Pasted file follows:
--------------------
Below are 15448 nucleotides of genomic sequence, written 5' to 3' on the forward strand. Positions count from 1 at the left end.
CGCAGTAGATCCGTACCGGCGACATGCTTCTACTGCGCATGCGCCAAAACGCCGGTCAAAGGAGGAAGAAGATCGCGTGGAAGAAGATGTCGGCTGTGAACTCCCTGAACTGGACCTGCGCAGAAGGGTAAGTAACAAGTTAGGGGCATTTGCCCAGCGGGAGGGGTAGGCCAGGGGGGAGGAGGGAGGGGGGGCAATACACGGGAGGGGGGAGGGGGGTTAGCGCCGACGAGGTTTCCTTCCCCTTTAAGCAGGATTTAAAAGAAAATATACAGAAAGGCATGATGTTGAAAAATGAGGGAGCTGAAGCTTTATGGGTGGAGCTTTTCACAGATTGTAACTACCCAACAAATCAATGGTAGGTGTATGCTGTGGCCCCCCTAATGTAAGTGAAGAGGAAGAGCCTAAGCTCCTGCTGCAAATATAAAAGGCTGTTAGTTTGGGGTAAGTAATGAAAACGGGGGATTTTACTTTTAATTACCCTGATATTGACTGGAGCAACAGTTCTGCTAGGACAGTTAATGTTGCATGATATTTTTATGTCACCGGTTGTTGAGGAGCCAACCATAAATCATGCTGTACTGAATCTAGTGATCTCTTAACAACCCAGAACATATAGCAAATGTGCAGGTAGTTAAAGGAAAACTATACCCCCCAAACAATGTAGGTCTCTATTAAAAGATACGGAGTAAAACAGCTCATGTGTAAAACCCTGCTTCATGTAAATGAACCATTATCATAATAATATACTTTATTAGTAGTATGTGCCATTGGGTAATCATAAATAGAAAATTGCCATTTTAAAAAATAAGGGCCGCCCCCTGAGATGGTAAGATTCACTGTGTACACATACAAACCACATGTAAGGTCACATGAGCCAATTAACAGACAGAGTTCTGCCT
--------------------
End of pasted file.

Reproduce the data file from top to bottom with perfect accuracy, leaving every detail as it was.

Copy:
Below are 15448 nucleotides of genomic sequence, written 5' to 3' on the forward strand. Positions count from 1 at the left end.
CGCAGTAGATCCGTACCGGCGACATGCTTCTACTGCGCATGCGCCAAAACGCCGGTCAAAGGAGGAAGAAGATCGCGTGGAAGAAGATGTCGGCTGTGAACTCCCTGAACTGGACCTGCGCAGAAGGGTAAGTAACAAGTTAGGGGCATTTGCCCAGCGGGAGGGGTAGGCCAGGGGGGAGGAGGGAGGGGGGGCAATACACGGGAGGGGGGAGGGGGGTTAGCGCCGACGAGGTTTCCTTCCCCTTTAAGCAGGATTTAAAAGAAAATATACAGAAAGGCATGATGTTGAAAAATGAGGGAGCTGAAGCTTTATGGGTGGAGCTTTTCACAGATTGTAACTACCCAACAAATCAATGGTAGGTGTATGCTGTGGCCCCCCTAATGTAAGTGAAGAGGAAGAGCCTAAGCTCCTGCTGCAAATATAAAAGGCTGTTAGTTTGGGGTAAGTAATGAAAACGGGGGATTTTACTTTTAATTACCCTGATATTGACTGGAGCAACAGTTCTGCTAGGACAGTTAATGTTGCATGATATTTTTATGTCACCGGTTGTTGAGGAGCCAACCATAAATCATGCTGTACTGAATCTAGTGATCTCTTAACAACCCAGAACATATAGCAAATGTGCAGGTAGTTAAAGGAAAACTATACCCCCCAAACAATGTAGGTCTCTATTAAAAGATACGGAGTAAAACAGCTCATGTGTAAAACCCTGCTTCATGTAAATGAACCATTATCATAATAATATACTTTATTAGTAGTATGTGCCATTGGGTAATCATAAATAGAAAATTGCCATTTTAAAAAATAAGGGCCGCCCCCTGAGATGGTAAGATTCACTGTGTACACATACAAACCACATGTAAGGTCACATGAGCCAATTAACAGACAGAGTTCTGCCT